These practices contribute to Baptist Health South Florida Federal’s steady delinquency ratio of 0.39 and charge-offs of 0.46, Raley says. The credit union experienced 5% loan growth in 2011 through the month of August for a total portfolio of $25 million and a loan-to-share ratio of 59%.
Baptist Health South Florida Federal plans to grow its portfolio with a credit card program launched in October, including a share-secured option for members who otherwise would fail to qualify. Its goal is to issue cards to 10% of members by year-end 2013.
The credit union also offers “No Credit Check Loans,” a payday loan alternative with a loan limit of $500. Members who have worked for the hospital for at least one year are automatically approved without a credit check.
‘The race to zero’
Intense lending competition is creating a “race to zero” in the marketplace, according to Bill Vogeney, chief lending officer for $3.6 billion Ent Federal Credit Union, Colorado Springs, Colo.
“It’s just insane in terms of loan pricing because there’s so much liquidity,” Vogeney says. “I don’t know that the economy is strong enough and there’s enough consumer demand out there that you can significantly change your market share in the long term by dropping rates.”
Instead, Ent Federal aims for loan innovations that add annual incremental volume in the $500,000 range. Vogeney says those ideas wouldn’t have been worthwhile three to five years ago, but today’s marketplace makes them worth pursuing.
For example, Ent Federal hopes to streamline the application process for members buying cars from individuals rather than dealers. Ent Federal plans to reach out to B- and C-paper members with a history of repaying credit union loans by making a money-saving offer for auto loan refinancing or promoting other loan deals.
Vogeney expects new opportunities will emerge using business intelligence to identify small segments of the portfolio that can gain value from credit union loans.
“We’re really fine-tuning our pricing decisions and pricing models,” Vogeney says. But pricing discipline is essential to make new loan policies pay off.
“You’ve got to prioritize your resources, monetarily and time-wise,” Vogeney says. “We are looking at smaller chunks of incremental revenue than ever before.”
NEXT: Term adjustments
GreenPath Debt Solutions
Competing on loan terms rather than trying to counter “shockingly low” interest rates from competitors is a strategy that’s building relationships with member businesses at $420 million Sun Federal Credit Union, Maumee, Ohio. An established member business might receive a locked rate for 12 years, rather than five years, for example, explains Dale Frankhouse, director of business services.
“The banks are increasingly difficult and uncooperative, so after realizing there’s such a difference with the credit union, they’re excited to move their business relationship to us,” Frankhouse says. Business owners are typically so pleased that they move their personal accounts to the credit union and encourage employees to join.
Business loans make up $20 million of Sun Federal’s $270 million total portfolio. With consumers, Sun Federal is aiming for a larger share of home purchases and anticipating more activity as buyers act before prices rise.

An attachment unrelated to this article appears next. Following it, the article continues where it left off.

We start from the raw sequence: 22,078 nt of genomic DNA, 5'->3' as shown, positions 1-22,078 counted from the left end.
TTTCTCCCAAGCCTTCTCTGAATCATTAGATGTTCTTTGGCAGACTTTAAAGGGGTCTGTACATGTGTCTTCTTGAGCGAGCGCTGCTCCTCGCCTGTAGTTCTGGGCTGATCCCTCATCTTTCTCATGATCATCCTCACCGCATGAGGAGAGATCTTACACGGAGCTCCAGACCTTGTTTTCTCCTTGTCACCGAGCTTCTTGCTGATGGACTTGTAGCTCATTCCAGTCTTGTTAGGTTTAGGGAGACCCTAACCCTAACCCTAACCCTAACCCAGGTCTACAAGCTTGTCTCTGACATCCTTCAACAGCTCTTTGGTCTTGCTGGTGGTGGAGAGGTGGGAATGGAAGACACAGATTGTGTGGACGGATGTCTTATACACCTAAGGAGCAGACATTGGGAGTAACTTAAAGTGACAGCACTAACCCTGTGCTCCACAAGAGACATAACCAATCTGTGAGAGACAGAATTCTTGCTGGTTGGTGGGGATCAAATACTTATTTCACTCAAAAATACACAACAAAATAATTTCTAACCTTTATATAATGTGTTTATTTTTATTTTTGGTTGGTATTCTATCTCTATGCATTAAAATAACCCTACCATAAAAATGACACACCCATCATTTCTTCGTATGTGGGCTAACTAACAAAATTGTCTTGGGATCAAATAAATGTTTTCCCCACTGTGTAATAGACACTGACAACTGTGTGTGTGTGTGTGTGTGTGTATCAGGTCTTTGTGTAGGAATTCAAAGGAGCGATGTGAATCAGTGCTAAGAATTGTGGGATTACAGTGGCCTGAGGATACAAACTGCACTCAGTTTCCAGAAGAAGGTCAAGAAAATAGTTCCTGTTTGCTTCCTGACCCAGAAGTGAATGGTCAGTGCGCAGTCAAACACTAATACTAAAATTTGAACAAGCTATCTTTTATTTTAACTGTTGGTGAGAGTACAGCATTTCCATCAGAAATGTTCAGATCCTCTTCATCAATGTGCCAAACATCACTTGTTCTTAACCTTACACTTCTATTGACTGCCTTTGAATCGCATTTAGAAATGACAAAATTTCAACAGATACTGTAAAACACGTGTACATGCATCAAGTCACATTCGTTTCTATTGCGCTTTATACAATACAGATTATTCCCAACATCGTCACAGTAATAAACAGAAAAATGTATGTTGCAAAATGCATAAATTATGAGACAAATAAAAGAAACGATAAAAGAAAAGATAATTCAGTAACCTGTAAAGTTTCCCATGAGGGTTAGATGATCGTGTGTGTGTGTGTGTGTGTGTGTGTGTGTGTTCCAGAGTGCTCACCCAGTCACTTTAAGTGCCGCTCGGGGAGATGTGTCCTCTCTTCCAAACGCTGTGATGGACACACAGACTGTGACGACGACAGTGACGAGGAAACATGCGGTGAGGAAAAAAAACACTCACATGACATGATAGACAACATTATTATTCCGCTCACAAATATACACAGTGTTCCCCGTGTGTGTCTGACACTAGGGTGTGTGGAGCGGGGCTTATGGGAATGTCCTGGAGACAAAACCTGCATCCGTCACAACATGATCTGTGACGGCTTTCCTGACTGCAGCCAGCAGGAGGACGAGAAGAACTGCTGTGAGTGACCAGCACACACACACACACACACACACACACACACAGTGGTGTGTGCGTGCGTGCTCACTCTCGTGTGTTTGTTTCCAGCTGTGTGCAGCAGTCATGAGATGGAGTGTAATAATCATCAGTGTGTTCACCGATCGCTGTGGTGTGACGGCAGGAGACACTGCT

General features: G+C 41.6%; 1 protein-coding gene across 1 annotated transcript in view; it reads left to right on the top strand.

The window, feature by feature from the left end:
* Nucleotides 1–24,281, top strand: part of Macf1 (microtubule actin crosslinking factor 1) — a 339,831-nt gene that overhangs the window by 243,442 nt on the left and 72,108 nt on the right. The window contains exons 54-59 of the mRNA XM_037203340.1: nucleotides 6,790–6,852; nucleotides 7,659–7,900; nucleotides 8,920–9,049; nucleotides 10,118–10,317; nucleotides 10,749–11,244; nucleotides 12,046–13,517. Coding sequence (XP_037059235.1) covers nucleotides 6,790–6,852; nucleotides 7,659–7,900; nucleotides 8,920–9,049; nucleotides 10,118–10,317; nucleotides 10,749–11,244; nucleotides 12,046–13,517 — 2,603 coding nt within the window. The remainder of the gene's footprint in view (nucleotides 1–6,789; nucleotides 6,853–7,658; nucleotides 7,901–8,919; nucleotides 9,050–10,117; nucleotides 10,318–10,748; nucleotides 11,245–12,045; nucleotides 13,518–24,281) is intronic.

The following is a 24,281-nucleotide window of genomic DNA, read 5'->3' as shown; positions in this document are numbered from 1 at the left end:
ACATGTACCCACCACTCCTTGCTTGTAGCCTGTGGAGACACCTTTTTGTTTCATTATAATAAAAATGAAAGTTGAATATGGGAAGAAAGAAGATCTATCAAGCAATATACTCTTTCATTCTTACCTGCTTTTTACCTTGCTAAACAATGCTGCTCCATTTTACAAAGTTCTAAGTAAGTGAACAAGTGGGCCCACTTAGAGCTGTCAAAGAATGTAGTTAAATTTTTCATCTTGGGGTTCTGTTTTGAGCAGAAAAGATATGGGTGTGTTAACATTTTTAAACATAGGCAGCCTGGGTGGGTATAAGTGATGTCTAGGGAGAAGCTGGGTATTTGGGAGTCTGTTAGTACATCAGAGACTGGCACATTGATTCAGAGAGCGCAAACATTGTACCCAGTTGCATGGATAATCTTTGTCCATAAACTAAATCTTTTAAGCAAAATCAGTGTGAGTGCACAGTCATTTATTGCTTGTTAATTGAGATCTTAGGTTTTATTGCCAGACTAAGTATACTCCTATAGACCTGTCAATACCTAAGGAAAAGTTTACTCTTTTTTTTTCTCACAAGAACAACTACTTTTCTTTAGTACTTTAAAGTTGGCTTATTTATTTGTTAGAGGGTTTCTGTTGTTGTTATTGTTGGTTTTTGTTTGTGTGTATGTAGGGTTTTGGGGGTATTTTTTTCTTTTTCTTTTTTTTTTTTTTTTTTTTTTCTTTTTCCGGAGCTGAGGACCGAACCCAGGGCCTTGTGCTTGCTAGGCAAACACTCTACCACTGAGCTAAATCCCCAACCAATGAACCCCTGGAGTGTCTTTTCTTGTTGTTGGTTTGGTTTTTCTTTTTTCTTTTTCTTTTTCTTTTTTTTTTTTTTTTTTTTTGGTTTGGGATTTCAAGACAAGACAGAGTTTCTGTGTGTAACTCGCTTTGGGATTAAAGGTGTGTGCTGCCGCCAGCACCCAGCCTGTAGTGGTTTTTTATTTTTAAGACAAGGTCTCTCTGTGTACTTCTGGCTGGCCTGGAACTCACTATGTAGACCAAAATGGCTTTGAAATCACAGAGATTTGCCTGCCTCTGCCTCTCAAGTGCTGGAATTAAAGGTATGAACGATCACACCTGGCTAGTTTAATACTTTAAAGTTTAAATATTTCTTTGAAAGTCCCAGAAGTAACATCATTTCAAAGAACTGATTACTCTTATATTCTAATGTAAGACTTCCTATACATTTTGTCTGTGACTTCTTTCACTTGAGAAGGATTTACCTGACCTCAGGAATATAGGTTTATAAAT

“We’re able to talk to some of these people and show them it would most likely be beneficial for them to buy instead of rent once you consider how low rates are and how favorable real estate prices are—along with the tax advantage of buying as opposed to renting,” Frankhouse says.
Sun Federal also plans to target older members for new-car loans and young members for used-car loans. Branch referrals are an essential part of its strategy, using CUNA’s Creating Member Loyalty training program.
Tewksbury (Mass.) Federal Credit Union, $51 million in assets, is using an outside vendor to call members to ensure they’re aware their credit union can give them a better deal. The calls promote a rate of 1.99% for auto loan refinancing.
CEO Shelley Robinson says risk-based lending makes it possible to offer lower rates than members can get from competitors. In a two-month period, the outbound calling program brought in $879,972 in loans, as compared with a monthly average of $142,884 in previous programs.
Tewksbury has a 13-year history of using risk-based approaches for all lending, with delinquency rates that have since remained between 1% and 3.5%. Current loan rates range from 1.99% to 17%.
“Risk-based lending also gives us an opportunity to obtain new members and reward current, higher scoring members with attractive lower rates,” Robinson says. “This builds loyalty and strategically grows the credit union.”
The rewards also outweigh losses. But Robinson cautions rates must be reasonable and you must monitor the program carefully. Tewksbury educates members about the importance of improving their credit scores to persuade low-scoring members to open checking accounts with direct deposit, apply for debit and credit cards, and use home banking with bill payment and e-statements.
And a good collections staff is vital, Robinson adds. Collections calls start at seven days for D/E paper so the collections specialist is aware of
life changes, such as divorce or job loss, that
could impact ability to pay.
Credit union leaders emphasize every credit union must seek new opportunities within its membership and loan portfolio. While analysis is important,
so is a willingness to experiment.
“Relying on the same old business activity just isn’t an option anymore,” D’Annunzio notes. “We have to change our perspective.”